Graduating from his own one-shot, the ever-hungry creature of the night will face off with his worst nightmare: Betty Cooper, Werewolf Hunter.
After tearing through his own well-received one-shot, Jughead’s furry alter ego gets an ongoing series, Jughead: The Hunger, by writer Frank Tieri and artists Pat and Tim Kennedy.
“We purposely left the door open with the one shot, we told you if you made Jughead the Hunger a hit we’d make more — and since you more than held up your end of the bargain, here we are,” Tieri said in the press release. “Fans can expect more of everything they loved about the one shot now as we expand our universe– more werewolf Juggie, more bad ass Betty, more conflicted Archie and more twists and turns than you can shake a severed arm at.”
Tieri worked with artist Michael Walsh on the one-shot, who is doing one of the covers for the first issue of the new series. Colorist Matt Herms and letterer Jack Morelli will round out the creative team.
The comic is the third ongoing horror title released by Archie, following Afterlife with Archie and Chilling Adventures of Sabrina. Instead of an Archie Horror logo, though, the covers for the first issue sport an “Archie’s Madhouse Presents” emblem. Archie’s Mad House was a title published by Archie from 1959 until 1982 that featured the works of Dan DeCarlo, Harry Lucey, Chic Stone, Bob White and even Wally Wood, as they told zany stories featuring the Archie characters and new ones like Captain Sprocket and Clyde Didit; it’s also where Sabrina the Teenage Witch first debuted. So it’s an appropriate reference.
Alex Segura, Matt Rosenberg and Joe Eisma send The Archies on tour, where they’ll meet more real-life bands.
After meeting Kiss and the Ramones, not to mention getting their own one-shot, The Archies will hit the road in a new ongoing series by Alex Segura, Matt Rosenberg and Joe Eisma.
The series will show what happens when Archie, Jughead, Betty & Veronica, and Reggie leave Riverdale as they begin their first tour across the country, where they’ll meet other bands along the way.
“When we jammed on The Archies One-Shot, it was always in the hopes of having the book become an ongoing, so it was great to see the positive response that made it possible,” Segura, who also serves as Senior Vice President of Publicity and Marketing for Archie Comics, said in a press release. “Adding real bands in the mix gives the series a must-read twist and opens the door for Matt, Joe and I to get our favorite bands into Riverdale.”
Creators Paul Dini, Marc Andreyko and Laura Braga team up for a crossover tale starring DC’s Harley Quinn and Poison Ivy as they meet Archie Comics’ Betty and Veronica.
The distance between Gotham City and Riverdale is about to get much, much smaller, as DC Comics and Archie Comics bring together four of their most popular female characters for a big crossover: Harley Quinn, Poison Ivy, Betty and Veronica.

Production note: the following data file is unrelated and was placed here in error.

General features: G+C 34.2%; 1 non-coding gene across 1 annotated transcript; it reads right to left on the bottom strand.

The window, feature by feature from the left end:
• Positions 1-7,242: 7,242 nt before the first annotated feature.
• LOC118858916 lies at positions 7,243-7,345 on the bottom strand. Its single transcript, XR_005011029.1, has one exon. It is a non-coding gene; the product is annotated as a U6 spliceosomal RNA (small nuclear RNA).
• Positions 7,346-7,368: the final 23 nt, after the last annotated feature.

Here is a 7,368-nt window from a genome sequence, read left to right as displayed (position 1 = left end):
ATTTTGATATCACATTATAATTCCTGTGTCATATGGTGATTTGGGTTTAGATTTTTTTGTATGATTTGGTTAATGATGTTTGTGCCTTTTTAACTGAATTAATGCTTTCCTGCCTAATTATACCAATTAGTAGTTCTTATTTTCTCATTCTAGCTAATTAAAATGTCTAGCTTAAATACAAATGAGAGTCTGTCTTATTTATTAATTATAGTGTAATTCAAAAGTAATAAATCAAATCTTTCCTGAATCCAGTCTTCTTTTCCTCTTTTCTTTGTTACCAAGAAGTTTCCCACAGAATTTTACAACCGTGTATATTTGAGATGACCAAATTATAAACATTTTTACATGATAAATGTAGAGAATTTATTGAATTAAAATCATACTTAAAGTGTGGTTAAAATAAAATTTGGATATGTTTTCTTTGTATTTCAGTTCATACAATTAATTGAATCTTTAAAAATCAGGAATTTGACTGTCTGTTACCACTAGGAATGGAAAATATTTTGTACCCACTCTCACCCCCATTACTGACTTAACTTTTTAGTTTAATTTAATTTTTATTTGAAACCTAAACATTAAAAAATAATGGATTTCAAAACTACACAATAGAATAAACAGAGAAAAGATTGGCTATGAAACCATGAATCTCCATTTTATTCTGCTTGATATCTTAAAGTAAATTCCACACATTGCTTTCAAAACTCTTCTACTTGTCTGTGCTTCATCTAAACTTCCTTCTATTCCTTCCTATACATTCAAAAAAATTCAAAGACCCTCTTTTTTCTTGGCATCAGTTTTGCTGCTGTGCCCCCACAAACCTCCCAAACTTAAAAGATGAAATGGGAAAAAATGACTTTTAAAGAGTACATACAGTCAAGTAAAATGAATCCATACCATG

Harley Quinn co-creator Paul Dini will team with Marc Andreyko to write Harley & Ivy Meet Betty & Veronica, which will feature art by Laura Braga.
Check out a preview of the first issue, due out July 26.
This past spring Archie Comics announced that their “classic-style” Archie would return in a new series by Ty Templeton and Dan Parent … with a small twist. Parent and Templeton have tweaked the artwork a bit, noting it “will be influenced from the styles and fashion of The CW’s hit new Riverdale TV series, but will remain familiar for fans of the classic style.”
The company has now released a preview of the first issue, which looks and feels more like the traditional Archie, but with the twist they noted in their release. The first five issues will feature connecting variant cover by Les McClaine, and there’s also an Incredible Hulk #181 tribute cover featuring Archie vs. Jughead that’s exclusive to Stadium Comics.
Plus: classic Archie returns, Tom King, Black Panther and more.
Battle of the Cons: The court case between Comic-Con International (which runs the San Diego comic con) and Salt Lake Comic Con over CCI’s claim that it owns the term “comic con” moves into a crucial stage this week with two days of depositions today and tomorrow, followed by a settlement hearing before a judge on Thursday. That hearing will determine whether it all ends there or the case will go to trial in October. CCI owns the trademark to “comic-con” with a hyphen but the case is murkier for the unhyphenated version; Salt Lake Comic Con was allowed to trademark its name last year.
Plus: ‘Revolutionary Girl Utena’ returns, Red Planet opens in Albuquerque, Melanie Gillman, Alex Segura, Harley Quinn and more.
The Wonder Woman movie has lots of people looking at the history of the character and how she has evolved over the years. The Fresh Toast has a great interview with Trina Robbins, the first woman to draw Wonder Woman and a pioneering underground comics artist and comics historian as well. She’s a delightful person who has had a fascinating life, and this interview is a great way to start off your week.
Plus news and updates on NBM, ‘Saga,” Dan Parent and more.
Robert Crumb’s original art for the cover of the 1969 Fritz the Cat collection has set a new record price for a piece of original American comics art: The drawing sold for $717,000 at an auction run by Heritage Auctions; the next highest price for a piece of American comics art is the $657,250 that someone paid for the last page of Incredible Hulk #180, which features the first appearance of Wolverine. Internationally, Tintin art is still top of the heap; one set of drawings brought in $3.5 million, and two other original Tintin drawings have sold for over $1 million apiece.